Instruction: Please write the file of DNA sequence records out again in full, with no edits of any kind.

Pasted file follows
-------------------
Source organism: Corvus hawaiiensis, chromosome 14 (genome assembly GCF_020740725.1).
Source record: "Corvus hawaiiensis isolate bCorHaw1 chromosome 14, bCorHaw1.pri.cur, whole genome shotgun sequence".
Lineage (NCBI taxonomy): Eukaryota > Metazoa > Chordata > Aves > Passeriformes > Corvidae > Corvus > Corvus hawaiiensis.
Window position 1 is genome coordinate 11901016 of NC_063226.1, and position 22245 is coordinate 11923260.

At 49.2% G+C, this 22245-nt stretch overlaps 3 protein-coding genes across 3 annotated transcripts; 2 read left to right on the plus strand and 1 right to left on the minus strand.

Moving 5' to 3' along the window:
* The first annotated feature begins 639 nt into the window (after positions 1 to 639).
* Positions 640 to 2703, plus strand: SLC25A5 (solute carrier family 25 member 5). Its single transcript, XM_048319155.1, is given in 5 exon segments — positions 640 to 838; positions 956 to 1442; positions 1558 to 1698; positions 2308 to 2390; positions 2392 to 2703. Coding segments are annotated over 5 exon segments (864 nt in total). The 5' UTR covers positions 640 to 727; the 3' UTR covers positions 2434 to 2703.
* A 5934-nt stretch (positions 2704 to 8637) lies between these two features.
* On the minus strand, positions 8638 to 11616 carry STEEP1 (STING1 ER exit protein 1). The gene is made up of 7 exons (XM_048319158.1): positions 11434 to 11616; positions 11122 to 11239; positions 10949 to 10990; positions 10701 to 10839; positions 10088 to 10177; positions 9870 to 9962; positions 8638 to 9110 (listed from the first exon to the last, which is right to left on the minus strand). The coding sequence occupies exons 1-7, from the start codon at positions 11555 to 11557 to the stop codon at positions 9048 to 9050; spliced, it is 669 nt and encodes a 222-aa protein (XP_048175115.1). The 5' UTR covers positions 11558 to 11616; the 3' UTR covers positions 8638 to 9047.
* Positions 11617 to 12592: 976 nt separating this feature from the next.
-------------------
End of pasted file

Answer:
Source organism: Corvus hawaiiensis, chromosome 14 (genome assembly GCF_020740725.1).
Source record: "Corvus hawaiiensis isolate bCorHaw1 chromosome 14, bCorHaw1.pri.cur, whole genome shotgun sequence".
Lineage (NCBI taxonomy): Eukaryota > Metazoa > Chordata > Aves > Passeriformes > Corvidae > Corvus > Corvus hawaiiensis.
Window position 1 is genome coordinate 11901016 of NC_063226.1, and position 22245 is coordinate 11923260.

At 49.2% G+C, this 22245-nt stretch overlaps 3 protein-coding genes across 3 annotated transcripts; 2 read left to right on the plus strand and 1 right to left on the minus strand.

Moving 5' to 3' along the window:
* The first annotated feature begins 639 nt into the window (after positions 1 to 639).
* Positions 640 to 2703, plus strand: SLC25A5 (solute carrier family 25 member 5). Its single transcript, XM_048319155.1, is given in 5 exon segments — positions 640 to 838; positions 956 to 1442; positions 1558 to 1698; positions 2308 to 2390; positions 2392 to 2703. Coding segments are annotated over 5 exon segments (864 nt in total). The 5' UTR covers positions 640 to 727; the 3' UTR covers positions 2434 to 2703.
* A 5934-nt stretch (positions 2704 to 8637) lies between these two features.
* On the minus strand, positions 8638 to 11616 carry STEEP1 (STING1 ER exit protein 1). The gene is made up of 7 exons (XM_048319158.1): positions 11434 to 11616; positions 11122 to 11239; positions 10949 to 10990; positions 10701 to 10839; positions 10088 to 10177; positions 9870 to 9962; positions 8638 to 9110 (listed from the first exon to the last, which is right to left on the minus strand). The coding sequence occupies exons 1-7, from the start codon at positions 11555 to 11557 to the stop codon at positions 9048 to 9050; spliced, it is 669 nt and encodes a 222-aa protein (XP_048175115.1). The 5' UTR covers positions 11558 to 11616; the 3' UTR covers positions 8638 to 9047.
* Positions 11617 to 12592: 976 nt separating this feature from the next.